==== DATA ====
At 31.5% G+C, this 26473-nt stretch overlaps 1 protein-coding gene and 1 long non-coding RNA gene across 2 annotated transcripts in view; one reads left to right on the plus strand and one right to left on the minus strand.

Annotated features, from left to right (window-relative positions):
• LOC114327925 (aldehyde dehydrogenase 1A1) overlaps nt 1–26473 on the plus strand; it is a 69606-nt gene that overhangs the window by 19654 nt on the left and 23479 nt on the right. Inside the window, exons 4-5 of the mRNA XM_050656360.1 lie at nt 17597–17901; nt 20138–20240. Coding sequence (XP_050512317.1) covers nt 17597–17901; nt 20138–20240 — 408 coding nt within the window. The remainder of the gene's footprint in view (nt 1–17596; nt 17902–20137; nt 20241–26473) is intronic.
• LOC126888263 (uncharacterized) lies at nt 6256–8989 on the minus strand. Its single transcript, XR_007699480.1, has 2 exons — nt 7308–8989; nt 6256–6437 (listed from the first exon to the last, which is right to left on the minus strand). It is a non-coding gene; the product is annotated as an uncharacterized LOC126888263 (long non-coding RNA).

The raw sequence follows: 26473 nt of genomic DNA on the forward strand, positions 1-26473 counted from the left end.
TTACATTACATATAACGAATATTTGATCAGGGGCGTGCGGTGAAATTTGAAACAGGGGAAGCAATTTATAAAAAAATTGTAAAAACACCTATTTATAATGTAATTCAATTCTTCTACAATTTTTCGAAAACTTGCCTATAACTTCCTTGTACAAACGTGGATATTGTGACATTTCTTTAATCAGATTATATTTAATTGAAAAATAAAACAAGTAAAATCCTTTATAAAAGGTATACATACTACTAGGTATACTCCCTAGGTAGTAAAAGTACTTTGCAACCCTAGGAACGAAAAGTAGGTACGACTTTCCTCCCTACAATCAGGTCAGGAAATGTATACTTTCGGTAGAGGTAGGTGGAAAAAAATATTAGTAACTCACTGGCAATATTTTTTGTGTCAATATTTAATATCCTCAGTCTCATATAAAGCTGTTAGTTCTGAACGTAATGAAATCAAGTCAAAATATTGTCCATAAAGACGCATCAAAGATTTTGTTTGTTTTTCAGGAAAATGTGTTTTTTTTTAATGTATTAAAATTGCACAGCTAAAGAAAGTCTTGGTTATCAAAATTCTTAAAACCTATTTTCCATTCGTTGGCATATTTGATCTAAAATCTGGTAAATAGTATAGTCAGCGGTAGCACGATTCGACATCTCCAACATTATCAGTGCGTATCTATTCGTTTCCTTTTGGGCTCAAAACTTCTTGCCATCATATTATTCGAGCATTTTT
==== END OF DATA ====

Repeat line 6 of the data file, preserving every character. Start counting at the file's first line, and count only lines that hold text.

TTACATTACATATAACGAATATTTGATCAGGGGCGTGCGGTGAAATTTGAAACAGGGGAAGCAATTTATAAAAAAATTGTAAAAACACCTATTTATAATGTAATTCAATTCTTCTACAATTTTTCGAAAACTTGCCTATAACTTCCTTGTACAAACGTGGATATTGTGACATTTCTTTAATCAGATTATATTTAATTGAAAAATAAAACAAGTAAAATCCTTTATAAAAGGTATACATACTACTAGGTATACTCCCTAGGTAGTAAAAGTACTTTGCAACCCTAGGAACGAAAAGTAGGTACGACTTTCCTCCCTACAATCAGGTCAGGAAATGTATACTTTCGGTAGAGGTAGGTGGAAAAAAATATTAGTAACTCACTGGCAATATTTTTTGTGTCAATATTTAATATCCTCAGTCTCATATAAAGCTGTTAGTTCTGAACGTAATGAAATCAAGTCAAAATATTGTCCATAAAGACGCATCAAAGATTTTGTTTGTTTTTCAGGAAAATGTGTTTTTTTTTAATGTATTAAAATTGCACAGCTAAAGAAAGTCTTGGTTATCAAAATTCTTAAAACCTATTTTCCATTCGTTGGCATATTTGATCTAAAATCTGGTAAATAGTATAGTCAGCGGTAGCACGATTCGACATCTCCAACATTATCAGTGCGTATCTATTCGTTTCCTTTTGGGCTCAAAACTTCTTGCCATCATATTATTCGAGCATTTTT